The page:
By Wayne Koberstein, executive editor
Not to build a platform, but to create new, FDA -approved therapeutics for unserved indications in the ear, this developer focuses on novel delivery.
Otonomy is a private company developing a line of new therapeutics for the ear using its own proprietary formulation of existing antibiotics and steroids. Its OTO-201 (reformulated ciprofloxacin) is now in Phase 3 trials for use during ear-tube placement surgery, and OTO-104 is currently being evaluated in the first of two pivotal studies for the treatment of Meniere’s disease. The company also has initiated a third development program, OTO-311, that utilizes a new molecule, the N-Methyl-D-Aspartate (NMDA) antagonist gacyclidine, for the treatment of tinnitus.
WHAT’S AT STAKE
Whatever flows in can also flow out. At least, the simple rule applies to the ear, as anyone who has ever used ear drops knows well. Otonomy chose its modus operandi for that reason. Clinical research already had shown the usefulness of “intratympanic (IT) drug treatment,” as in ear-drop delivered antibiotics in the treatment of otitis media and steroid solutions to treat patients with Ménière’s disease or acute onset hearing loss. But the swift elimination of the drops from the ear limited treatment efficacy, and no one had addressed the problem. Thus Otonomy began with the aim of developing special formulations of existing drugs rather than original molecules for the ear conditions.
The company developed its proprietary “sustained- exposure” formulation not to get into the platform business, but to overcome the ear-drug delivery problem for the large patient groups suffering from the curse of dizziness, hearing loss, and other discomforts of ear disease. Backed, it says, by a strong vault of patent protection, it is going after indications where the FDA has never specifically approved a drug. For those reasons, says President and CEO David Weber, “Otonomy is able to maximize its market opportunity and support a premium-pricing position.” Weber says the same strategy also limits risk.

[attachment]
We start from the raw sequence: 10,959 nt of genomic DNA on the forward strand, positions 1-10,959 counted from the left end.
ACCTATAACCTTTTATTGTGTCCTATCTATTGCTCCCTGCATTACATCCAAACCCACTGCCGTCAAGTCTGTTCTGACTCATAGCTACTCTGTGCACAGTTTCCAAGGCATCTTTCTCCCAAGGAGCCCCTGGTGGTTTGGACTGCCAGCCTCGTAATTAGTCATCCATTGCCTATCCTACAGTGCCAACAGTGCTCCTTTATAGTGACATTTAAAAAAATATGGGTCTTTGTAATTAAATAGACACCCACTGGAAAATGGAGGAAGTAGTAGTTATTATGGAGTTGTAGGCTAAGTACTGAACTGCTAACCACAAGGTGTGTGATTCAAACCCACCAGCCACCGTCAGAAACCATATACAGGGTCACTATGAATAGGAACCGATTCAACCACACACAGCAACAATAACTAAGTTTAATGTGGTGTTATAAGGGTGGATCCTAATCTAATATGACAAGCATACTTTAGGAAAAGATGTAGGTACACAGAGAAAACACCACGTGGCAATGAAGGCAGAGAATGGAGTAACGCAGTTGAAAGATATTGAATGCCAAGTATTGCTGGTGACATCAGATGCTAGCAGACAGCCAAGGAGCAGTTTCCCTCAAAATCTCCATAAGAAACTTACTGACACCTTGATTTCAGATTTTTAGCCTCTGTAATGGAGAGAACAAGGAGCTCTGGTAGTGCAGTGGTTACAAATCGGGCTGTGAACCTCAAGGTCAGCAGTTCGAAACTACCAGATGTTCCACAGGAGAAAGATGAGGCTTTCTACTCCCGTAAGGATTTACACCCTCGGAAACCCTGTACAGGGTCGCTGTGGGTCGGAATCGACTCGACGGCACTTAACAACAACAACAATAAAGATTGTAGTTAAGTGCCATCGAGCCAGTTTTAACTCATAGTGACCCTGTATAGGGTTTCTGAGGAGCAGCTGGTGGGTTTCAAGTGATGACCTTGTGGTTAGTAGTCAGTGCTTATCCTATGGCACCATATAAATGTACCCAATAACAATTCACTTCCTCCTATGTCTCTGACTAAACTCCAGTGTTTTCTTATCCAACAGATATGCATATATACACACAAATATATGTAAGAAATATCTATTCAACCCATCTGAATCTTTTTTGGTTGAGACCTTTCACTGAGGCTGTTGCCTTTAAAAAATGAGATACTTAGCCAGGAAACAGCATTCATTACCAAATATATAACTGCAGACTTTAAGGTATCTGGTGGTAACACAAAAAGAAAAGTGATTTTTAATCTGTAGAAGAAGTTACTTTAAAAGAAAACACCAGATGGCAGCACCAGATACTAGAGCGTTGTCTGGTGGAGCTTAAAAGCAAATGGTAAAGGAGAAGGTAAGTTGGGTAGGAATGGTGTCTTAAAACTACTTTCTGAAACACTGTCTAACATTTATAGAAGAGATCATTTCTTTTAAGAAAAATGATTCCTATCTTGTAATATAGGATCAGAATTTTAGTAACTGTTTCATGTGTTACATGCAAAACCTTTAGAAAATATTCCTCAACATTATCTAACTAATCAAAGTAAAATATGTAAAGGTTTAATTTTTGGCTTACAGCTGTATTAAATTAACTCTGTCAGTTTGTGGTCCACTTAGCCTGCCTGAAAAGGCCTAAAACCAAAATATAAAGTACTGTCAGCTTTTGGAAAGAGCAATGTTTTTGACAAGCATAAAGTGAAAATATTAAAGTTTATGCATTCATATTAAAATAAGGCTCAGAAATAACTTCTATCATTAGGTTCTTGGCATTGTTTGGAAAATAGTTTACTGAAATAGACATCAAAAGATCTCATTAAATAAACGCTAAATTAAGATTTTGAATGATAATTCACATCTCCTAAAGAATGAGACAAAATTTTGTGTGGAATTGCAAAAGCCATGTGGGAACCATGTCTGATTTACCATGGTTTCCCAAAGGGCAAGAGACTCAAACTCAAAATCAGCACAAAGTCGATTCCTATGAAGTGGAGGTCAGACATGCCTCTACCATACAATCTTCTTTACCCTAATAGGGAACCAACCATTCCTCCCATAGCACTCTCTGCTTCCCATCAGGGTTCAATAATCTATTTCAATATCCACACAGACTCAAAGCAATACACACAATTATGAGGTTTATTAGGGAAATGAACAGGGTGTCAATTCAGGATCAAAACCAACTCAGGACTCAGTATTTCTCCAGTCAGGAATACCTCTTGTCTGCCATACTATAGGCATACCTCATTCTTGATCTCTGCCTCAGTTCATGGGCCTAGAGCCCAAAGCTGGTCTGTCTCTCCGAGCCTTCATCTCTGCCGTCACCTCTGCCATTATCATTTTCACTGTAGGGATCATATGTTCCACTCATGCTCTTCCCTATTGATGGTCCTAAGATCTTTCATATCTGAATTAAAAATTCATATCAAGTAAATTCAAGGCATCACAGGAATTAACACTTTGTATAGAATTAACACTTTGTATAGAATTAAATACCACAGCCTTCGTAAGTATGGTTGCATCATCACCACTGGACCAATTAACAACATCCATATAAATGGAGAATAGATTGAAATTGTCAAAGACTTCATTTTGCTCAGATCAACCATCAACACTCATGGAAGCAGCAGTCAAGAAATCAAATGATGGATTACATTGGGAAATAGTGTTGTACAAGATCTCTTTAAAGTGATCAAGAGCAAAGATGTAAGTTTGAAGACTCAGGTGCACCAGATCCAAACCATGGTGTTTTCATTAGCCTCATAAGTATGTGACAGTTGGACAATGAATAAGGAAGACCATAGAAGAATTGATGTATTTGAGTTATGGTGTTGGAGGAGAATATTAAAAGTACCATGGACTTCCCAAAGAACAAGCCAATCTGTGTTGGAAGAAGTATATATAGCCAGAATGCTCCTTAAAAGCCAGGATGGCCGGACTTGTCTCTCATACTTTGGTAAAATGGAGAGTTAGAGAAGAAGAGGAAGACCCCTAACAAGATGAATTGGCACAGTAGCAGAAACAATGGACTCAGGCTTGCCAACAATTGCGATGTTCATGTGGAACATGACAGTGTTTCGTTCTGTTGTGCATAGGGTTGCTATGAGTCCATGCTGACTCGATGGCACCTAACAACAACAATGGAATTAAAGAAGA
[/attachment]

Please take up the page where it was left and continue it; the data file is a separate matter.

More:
Heretofore, doctors have improvised dosing to the inner ear. “Physicians use oral and local injections (called intratympanic injections) of steroid solution off-label to treat these conditions,” Weber says. “However, dosing to the inner ear is limited and variable, which necessitates repeat administration and likely compromises efficacy.” Otonomy’s formulation uses an injectable thermosensitive gel to slow elimination of the drug from the inner ear, thus boosting effectiveness and eliminating the need for more frequent injections. Short-acting ear drops are approved only for outer ear and recurring middle- ear infections following ear-tube placement, but not for OTO-201’s lead indication: intraoperative use during ear-tube placement surgery. According to Weber, ear specialists have identified many additional indications for OTO-201 — infections throughout the ear left unaddressed by short-acting ear drops or any other treatment.
Although combination of components in the sustained-exposure formulation is novel, the parts themselves — the gel, APIs, and injector — are all off the shelf. Thus, says Weber, there are no pricing, licensing, or availability issues for these materials. “We manufactured clinical trial material for our OTO-201 Phase 3 studies at commercial scale, and are doing the same to support the OTO-104 late-stage program.”
Otonomy’s recent C round will fund the Phase 3 trials it now has underway. The company must continue to explore other alternatives such as global partnerships for further clinical development. But, because the physician audience is relatively small and would require only about 100 reps in the U.S. market, the commercial partnering strategy has more nuance: “Our current business plan is to self-commercialize our products in the United States and work with partners for all other markets.” For a company with broad worldwide patents and original products for unserved indications, the strategy seems logical and appropriate. It is also a good example of how a novel platform, even a new creative assembly of existing pieces, can be put to an immediate, targeted therapeutic use.
Headquarters: San Diego, CA
Raised To Date: $94M
OrbiMed, Aperture, Domain, Novo, RiverVest, TPG Biotech, Osage University Partners
Series A: June 2010
Series B: Aug. 2010
Series C: Sept. 2013
Enrolled first patients in pivotal Phase 2b clinical trial of OTO -104 in Ménière’s disease and two Phase 3 trials of OTO - 201 in pediatric patients undergoing ear-tube placement surgery.
Completed $45.9 million Series C financing.